Logistics Occupiers Seek Expansion Plans Outside of Traditional Hubs, Says CBRE


·       Nearly three quarters of respondents looking to expand footprint

·       Over half of respondents seeking new locations

·       Two thirds of occupiers willing to pay a green premium

A new survey from global real estate advisor, CBRE, has indicated that logistics occupiers are still focused on expansion, with many now considering alternative locations due to the prolonged imbalance in supply and demand.

CBRE’s 2022 European Logistics Occupier Survey, in conjunction with Analytiqa, analysed responses from more than 100 of the largest European logistics occupiers with an estimated combined footprint of 60-75 million square metres across manufacturing, online and general retail, supermarkets and third-party logistics.

According to the research, logistics occupiers across all sectors remain bullish with their future plans.  73% of respondents intend to expand their logistics footprint in the next three years, of which more than a fifth plan to expand by more than 10%, confirming the continuation of extraordinary demand for warehouses in Europe.

When asked about location preferences, Germany, France, Belgium, Italy and The Netherlands were identified as the top priority markets for expansion, most of which CBRE expects to experience further e-commerce growth. However, occupiers’ expansion plans are conditional to the availability of sites, which is currently at its lowest level in Europe. This has driven occupiers to consider alternative locations, with 54% of respondents confirming that they are exploring expansion outside of traditional logistics hubs.

Occupiers are also rethinking urban expansion plans as a result of the challenges they face in sourcing and operating city logistics facilities. However, the research shows that this varies at a sector level and is still a high priority for post and parcel companies, online and omni channel retailers.

Furthermore, the lack of supply has also impacted occupiers’ real estate acquisition strategies, with 68% of respondents saying that they have had to adapt these strategies by either securing sites in advance of requirements or partnering with developers and investors.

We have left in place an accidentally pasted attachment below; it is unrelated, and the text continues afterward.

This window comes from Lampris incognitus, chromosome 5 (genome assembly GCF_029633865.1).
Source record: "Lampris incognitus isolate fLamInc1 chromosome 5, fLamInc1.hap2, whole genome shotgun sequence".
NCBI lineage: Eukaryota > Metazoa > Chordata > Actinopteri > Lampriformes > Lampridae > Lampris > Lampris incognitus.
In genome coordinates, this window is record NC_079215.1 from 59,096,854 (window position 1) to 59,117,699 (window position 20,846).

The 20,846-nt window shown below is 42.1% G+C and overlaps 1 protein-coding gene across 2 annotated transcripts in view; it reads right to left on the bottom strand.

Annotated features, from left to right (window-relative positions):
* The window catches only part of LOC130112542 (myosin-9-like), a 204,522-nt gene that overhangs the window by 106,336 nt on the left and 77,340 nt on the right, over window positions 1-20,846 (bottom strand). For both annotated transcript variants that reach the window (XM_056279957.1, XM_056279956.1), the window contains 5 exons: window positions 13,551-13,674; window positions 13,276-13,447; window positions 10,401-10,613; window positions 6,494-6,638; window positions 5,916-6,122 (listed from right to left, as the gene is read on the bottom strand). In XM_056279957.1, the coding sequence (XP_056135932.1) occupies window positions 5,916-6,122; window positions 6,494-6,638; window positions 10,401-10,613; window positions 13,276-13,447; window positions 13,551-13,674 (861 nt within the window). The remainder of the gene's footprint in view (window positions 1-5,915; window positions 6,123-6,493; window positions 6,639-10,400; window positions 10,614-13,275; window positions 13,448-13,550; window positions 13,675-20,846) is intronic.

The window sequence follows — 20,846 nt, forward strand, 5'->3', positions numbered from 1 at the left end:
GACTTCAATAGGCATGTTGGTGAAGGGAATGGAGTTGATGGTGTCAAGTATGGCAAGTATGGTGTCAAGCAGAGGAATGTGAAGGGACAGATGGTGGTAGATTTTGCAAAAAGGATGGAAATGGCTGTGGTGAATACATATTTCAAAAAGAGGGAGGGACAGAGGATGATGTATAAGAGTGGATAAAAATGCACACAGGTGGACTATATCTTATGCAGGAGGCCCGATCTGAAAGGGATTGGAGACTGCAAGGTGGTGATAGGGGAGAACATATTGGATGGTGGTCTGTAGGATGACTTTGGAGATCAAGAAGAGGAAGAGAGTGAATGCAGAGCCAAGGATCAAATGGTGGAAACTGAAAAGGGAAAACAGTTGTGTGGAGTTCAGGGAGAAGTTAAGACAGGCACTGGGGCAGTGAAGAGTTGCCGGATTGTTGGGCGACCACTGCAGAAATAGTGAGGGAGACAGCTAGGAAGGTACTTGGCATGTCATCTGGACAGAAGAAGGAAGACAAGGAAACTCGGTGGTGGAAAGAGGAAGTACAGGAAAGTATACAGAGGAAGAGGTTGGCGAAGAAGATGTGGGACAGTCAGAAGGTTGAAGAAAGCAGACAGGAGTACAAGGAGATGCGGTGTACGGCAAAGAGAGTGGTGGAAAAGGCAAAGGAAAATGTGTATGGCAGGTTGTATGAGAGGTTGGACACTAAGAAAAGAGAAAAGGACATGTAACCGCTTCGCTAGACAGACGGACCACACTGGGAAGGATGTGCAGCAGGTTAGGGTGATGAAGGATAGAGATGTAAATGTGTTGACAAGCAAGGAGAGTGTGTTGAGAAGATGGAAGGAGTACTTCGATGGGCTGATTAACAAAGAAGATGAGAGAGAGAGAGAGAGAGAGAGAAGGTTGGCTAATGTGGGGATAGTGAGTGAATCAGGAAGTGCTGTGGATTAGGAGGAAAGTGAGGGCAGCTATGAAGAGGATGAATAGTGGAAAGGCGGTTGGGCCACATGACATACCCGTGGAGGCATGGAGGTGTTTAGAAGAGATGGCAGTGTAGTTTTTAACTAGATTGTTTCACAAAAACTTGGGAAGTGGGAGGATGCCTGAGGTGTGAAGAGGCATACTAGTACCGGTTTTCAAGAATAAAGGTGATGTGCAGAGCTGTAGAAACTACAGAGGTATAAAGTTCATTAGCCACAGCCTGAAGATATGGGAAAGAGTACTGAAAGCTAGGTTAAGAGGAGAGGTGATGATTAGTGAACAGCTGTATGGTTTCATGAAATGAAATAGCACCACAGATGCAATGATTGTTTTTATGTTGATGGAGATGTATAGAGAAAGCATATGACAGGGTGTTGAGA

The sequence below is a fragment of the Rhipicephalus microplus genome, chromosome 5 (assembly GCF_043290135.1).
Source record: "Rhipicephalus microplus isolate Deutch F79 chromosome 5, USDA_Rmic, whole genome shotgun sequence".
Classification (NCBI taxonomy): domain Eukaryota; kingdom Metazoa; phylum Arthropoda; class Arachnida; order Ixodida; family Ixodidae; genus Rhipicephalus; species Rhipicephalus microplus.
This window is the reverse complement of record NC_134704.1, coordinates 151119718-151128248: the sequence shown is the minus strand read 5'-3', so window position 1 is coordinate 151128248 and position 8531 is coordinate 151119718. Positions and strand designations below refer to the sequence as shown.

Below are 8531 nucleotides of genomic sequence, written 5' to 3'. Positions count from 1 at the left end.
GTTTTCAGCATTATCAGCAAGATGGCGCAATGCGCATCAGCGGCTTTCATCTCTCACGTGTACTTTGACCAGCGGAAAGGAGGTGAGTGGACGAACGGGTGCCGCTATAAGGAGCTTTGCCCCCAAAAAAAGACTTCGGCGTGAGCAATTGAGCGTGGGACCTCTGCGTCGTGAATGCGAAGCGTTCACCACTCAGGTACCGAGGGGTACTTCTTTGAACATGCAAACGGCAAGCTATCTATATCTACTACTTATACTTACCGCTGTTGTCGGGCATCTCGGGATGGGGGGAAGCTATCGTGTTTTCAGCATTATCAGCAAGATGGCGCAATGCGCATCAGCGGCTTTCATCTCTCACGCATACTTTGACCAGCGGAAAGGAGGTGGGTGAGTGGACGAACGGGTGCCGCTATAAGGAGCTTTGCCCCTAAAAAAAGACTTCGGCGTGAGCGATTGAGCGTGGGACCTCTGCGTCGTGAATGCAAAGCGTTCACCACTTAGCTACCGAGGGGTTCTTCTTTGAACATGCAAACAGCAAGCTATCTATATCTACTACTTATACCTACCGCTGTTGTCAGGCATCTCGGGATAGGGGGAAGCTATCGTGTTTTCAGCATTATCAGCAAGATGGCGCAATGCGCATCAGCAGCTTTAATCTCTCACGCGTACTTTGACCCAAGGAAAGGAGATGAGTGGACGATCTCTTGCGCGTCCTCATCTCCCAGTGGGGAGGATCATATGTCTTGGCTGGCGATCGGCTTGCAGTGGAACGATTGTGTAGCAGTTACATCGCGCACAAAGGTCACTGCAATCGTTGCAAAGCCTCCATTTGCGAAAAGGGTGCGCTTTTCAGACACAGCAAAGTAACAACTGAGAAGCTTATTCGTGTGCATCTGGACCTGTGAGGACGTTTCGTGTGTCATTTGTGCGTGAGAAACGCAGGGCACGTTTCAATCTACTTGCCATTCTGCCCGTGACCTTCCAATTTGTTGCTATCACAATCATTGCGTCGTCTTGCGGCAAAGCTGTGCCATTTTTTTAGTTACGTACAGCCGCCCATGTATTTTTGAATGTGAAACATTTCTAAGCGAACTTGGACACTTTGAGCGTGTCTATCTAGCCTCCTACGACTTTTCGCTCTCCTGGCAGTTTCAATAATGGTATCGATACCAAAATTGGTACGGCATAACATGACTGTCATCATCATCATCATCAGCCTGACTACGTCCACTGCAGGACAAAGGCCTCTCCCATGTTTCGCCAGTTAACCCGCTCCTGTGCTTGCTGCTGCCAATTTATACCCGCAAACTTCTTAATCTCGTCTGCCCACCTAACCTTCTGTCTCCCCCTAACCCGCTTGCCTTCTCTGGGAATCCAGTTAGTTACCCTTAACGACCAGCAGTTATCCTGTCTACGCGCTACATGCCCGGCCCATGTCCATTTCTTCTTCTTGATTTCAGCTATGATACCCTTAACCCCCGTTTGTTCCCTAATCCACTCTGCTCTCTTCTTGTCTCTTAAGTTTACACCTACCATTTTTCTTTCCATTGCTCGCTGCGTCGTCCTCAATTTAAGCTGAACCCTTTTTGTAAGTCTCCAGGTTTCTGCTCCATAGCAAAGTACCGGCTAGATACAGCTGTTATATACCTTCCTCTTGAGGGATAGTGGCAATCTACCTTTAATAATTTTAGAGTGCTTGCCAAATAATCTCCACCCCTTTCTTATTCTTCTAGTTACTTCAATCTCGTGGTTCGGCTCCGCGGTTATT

When considering wider business challenges, respondents main concerns remain the same as two years ago: cost escalation, with an emphasis on energy and labour costs, and labour and skills shortages. However, one challenge that has risen up the agenda is environmental concerns. In CBRE’s 2020 European Logistics Occupier Survey, environmental concerns were ranked significantly lower in the list, but the subsequent shift in focus towards sustainability alongside cost implications of meeting ESG standards and regulatory changes has seen this move up to a top three concern.

CBRE’s findings also identified a willingness from occupiers to pay a green premium. When considering new facilities, nearly two-thirds of those surveyed said that they would pay a premium in rent for facilities that have a green certificate. By contrast, 11% of respondents said that they would not pay a premium but would seek a discount for non-green facilities. The response was similar when considering existing facilities, with 76% of occupiers willing to increase their current rents to switch to green sources of energy, of which the majority would do so if the savings are matched on operational costs.

Due to anticipated rental growth, rental cost increases remain the number one real estate concern for 37% of occupiers. However, with rents and service charges accounting for less than 10% of total operating costs for 70% of the respondents, increases in labour and transportation costs are likely to have a bigger impact than rents.

Joerg Kreindl, Head of Occupier Industrial & Logistics, EMEA, CBRE

Logistics occupiers are still in expansion mode but are now more focused on their long-term strategies than they were two years ago. With a vacancy rate of less than 3% on average in Europe and low levels of land availability, it comes as no surprise that occupiers have started taking new approaches to securing sites. Compromising on location in order to find suitable space and labourforce is a price they are willing to pay in order to continue expanding, and ultimately, corporate real estate will have a seat at the top table on logistics projects to help facilitate this.

Joerg Kreindl, Head of Occupier Industrial & Logistics, EMEA, CBRE
Tasos Vezyridis, Executive Director, EMEA Industrial & Logistics and Retail Research, CBRE

It is great to see that the results of our survey confirm that logistics occupiers are embracing ESG initiatives in their warehouses. The sector is catching up with the wider real estate market from a sustainability perspective and whilst we believe this is the only way to go, it requires landlords, occupiers and developers working together to achieve sustainable growth.

Tasos Vezyridis, Executive Director, EMEA Industrial & Logistics and Retail Research, CBRE